The GDPR will come into force on 25 May 2018 – regardless of Brexit – and the new regime will:

  • Give individuals more rights over their data and the way it is used
  • Impose more onerous obligations on businesses
  • Introduce fines of up to €20 million (or 4% of global annual group turnover if this is larger) for failure to comply

Who does it apply to?
The GDPR will apply to any organisation that processes and holds the data of individuals who are inside the EU, even if the organisation itself is based outside the EU.

The UK is implementing a new Data Protection Act, which will ensure that the GDPR continues to apply to the UK, even after its departure from the EU.

Individuals rights

Data subjects (the individual that the personal data relates to) will have the right to:

  1. Be informed
  2. Access their data (free of charge)
  3. Have their data rectified
  4. Have their data erased (the “Right to be forgotten”)
  5. Have the processing of their data restricted
  6. Data portability (copying or transferring data from one IT environment to another)
  7. Object to their data being processed

They also have rights related to automatic decision-making and profiling.

Data processors (the businesses who collect or use the data) will have to comply with all the above rights or risk being fined.

Obligations on Data Processors

Businesses who are Data Processors must:

  1. Have a lawful basis for processing data
    There are 6 grounds which processors can rely on in order to lawfully process data, including obtaining the data subjects consent, or for the business’ “legitimate interests.”
  2. Implement “privacy by design” and “privacy by default”
    The GDPR requires processors to ensure that privacy and data protection is considered early on in a project and is embedded throughout the lifespan of the project rather than just an afterthought.
  3. Check whether they need to appoint a “Data Protection Officer”
    Businesses must appoint a Data Protection Officer if:

    1. they are a public authority;
    2. carry out large scale systematic monitoring of individuals, special categories of data or data relating to criminal convictions and offences.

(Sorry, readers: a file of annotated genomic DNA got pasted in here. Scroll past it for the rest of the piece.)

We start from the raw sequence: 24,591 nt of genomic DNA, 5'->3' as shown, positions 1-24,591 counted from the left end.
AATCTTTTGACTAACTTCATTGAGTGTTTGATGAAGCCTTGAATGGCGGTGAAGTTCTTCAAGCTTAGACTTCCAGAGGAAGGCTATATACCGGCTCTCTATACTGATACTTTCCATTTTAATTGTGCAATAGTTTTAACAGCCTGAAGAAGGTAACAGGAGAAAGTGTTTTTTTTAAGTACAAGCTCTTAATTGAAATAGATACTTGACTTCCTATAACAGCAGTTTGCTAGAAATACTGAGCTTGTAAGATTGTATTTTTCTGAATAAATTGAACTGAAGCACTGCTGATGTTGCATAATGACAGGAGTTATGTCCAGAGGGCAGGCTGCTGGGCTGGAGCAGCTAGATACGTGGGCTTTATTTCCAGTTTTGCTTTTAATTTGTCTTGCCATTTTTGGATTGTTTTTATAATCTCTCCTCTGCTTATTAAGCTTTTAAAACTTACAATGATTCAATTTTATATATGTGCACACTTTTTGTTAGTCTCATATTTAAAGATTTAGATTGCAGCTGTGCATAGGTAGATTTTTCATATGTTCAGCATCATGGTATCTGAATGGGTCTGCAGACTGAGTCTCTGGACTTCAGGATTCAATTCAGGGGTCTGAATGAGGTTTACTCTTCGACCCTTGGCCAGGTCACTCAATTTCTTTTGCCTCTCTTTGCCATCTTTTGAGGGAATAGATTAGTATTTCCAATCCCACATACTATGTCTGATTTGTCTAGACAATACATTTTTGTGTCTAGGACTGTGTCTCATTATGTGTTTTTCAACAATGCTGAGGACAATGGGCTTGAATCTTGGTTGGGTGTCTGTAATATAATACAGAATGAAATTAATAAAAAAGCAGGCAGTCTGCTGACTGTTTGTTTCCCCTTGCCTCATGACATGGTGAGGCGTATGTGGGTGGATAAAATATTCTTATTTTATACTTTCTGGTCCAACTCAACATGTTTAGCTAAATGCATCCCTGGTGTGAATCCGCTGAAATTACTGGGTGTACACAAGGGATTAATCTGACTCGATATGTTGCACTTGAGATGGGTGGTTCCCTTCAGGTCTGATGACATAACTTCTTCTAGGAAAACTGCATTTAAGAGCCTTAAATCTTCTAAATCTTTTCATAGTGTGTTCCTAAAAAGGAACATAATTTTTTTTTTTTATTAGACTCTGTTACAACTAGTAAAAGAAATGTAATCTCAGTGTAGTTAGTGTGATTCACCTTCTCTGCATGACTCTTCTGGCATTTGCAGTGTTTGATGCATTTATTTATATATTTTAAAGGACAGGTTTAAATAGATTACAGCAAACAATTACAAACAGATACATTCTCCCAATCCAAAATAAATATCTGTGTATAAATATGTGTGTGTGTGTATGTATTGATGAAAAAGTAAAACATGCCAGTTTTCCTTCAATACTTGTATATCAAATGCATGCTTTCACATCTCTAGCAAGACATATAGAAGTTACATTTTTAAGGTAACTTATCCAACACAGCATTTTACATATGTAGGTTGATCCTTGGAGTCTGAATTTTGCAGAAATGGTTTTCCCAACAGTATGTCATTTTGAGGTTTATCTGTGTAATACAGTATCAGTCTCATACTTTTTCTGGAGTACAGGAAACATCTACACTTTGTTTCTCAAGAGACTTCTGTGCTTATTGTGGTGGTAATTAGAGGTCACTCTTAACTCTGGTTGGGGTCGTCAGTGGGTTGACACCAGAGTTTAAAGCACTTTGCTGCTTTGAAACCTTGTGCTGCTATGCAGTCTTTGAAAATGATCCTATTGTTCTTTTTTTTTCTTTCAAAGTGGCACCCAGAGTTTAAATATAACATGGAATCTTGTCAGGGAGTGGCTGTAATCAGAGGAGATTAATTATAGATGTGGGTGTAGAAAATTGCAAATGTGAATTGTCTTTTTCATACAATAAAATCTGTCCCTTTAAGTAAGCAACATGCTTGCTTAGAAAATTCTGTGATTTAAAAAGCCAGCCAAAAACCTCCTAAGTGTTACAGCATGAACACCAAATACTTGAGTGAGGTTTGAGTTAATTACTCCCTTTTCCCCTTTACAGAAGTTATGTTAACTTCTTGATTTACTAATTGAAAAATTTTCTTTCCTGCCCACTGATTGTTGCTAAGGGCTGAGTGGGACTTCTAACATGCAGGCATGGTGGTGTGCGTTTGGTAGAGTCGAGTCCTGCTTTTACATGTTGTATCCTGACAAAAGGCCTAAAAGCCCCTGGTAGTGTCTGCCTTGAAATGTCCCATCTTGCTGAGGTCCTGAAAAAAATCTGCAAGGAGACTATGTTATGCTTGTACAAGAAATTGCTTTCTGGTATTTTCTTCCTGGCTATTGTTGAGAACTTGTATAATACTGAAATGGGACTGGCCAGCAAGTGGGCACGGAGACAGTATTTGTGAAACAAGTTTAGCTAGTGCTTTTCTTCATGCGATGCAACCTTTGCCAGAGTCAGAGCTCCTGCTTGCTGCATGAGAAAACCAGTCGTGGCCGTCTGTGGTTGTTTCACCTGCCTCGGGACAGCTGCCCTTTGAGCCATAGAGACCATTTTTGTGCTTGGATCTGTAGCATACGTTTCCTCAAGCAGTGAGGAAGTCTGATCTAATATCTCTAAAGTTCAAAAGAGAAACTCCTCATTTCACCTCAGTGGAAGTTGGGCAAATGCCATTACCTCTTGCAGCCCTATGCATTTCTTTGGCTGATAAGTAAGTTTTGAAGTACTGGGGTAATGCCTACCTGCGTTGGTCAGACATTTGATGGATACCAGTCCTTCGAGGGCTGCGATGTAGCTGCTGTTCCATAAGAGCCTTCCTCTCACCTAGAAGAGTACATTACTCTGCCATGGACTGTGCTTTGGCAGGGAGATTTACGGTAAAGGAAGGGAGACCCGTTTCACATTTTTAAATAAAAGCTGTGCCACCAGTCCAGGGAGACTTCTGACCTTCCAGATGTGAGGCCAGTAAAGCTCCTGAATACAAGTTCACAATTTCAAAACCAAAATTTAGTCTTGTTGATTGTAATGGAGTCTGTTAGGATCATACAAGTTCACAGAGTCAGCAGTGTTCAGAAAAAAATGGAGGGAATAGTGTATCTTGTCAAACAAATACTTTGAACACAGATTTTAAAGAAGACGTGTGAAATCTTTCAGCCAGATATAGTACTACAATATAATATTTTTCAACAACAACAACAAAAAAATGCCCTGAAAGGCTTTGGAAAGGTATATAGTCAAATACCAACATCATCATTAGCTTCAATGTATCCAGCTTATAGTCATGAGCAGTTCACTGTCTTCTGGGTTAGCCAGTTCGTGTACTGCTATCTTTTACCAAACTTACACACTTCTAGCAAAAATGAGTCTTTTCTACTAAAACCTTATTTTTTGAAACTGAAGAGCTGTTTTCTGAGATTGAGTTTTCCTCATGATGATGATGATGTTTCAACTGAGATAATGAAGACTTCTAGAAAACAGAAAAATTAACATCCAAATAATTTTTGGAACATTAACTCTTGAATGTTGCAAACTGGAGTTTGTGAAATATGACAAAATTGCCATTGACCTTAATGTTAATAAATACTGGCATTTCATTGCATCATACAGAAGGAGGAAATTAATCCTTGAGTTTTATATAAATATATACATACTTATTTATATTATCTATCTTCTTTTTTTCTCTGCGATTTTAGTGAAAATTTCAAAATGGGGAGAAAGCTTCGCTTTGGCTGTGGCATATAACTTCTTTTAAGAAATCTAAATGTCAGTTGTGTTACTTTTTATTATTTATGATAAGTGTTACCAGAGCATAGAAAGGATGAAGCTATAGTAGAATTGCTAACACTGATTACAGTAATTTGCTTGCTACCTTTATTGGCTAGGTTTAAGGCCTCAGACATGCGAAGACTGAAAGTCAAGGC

3. A Data Protection Officer must ensure the organisation remains compliant with the GDPR; keeping the business informed and advising where required.
  4. Consider whether to carry out a “Privacy Impact Assessment”
    Privacy Impact Assessments should be used to identify and reduce the privacy risks the privacy risks of an organisation’s projects.

How to prepare for the GDPR
Businesses should review their systems and processes now so that they are compliant before the 25 May 2018.

Most businesses will need to update their privacy policy, data retention and data protection policies, terms of business and their websites terms and conditions.

The GDPR’s requirements are too numerous to summarise here, but businesses should ensure they can comply with the above obligations and consider whether they should appoint a Data Protection Officer.

Our experience so far:

At OTB Eveling, we have been working with clients to help them prepare for the changes under the GDPR. We have produced our own GDPR audit questionnaire to enable our clients to assess what their organisations need to do to comply with the GDPR. We have then helped them identify the practical steps they need to take as a consequence of that audit process.

We have provided in-house training to clients and their staff to prepare them for the new requirements; and we have also been helping our clients update their policies, contracts and governance documentation to ensure that they are ready.
Typically, in our experience, clients have needed to review and update (or implement) the following documents and policies:

  • Board Memorandum on GDPR
  • Data Protection Policy
  • Data/IT Security Policy
  • Data Retention Policy
  • Data Processing clauses for third party contracts
  • Data Processing Agreements for third parties
  • Standard form Staff handbook/policies – GDPR solution
  • Employment contract – recommended GDPR/Data protection wording
  • Suggested Employee consent to processing mechanism
  • General consent for processing
  • GDPR compliant privacy policy
  • GDPR compliant website terms of use

We continue to support existing and new clients with this process. If you need support or have any questions about how the GDPR will affect your own business, please contact Annelie Carver or Matt Huddleson.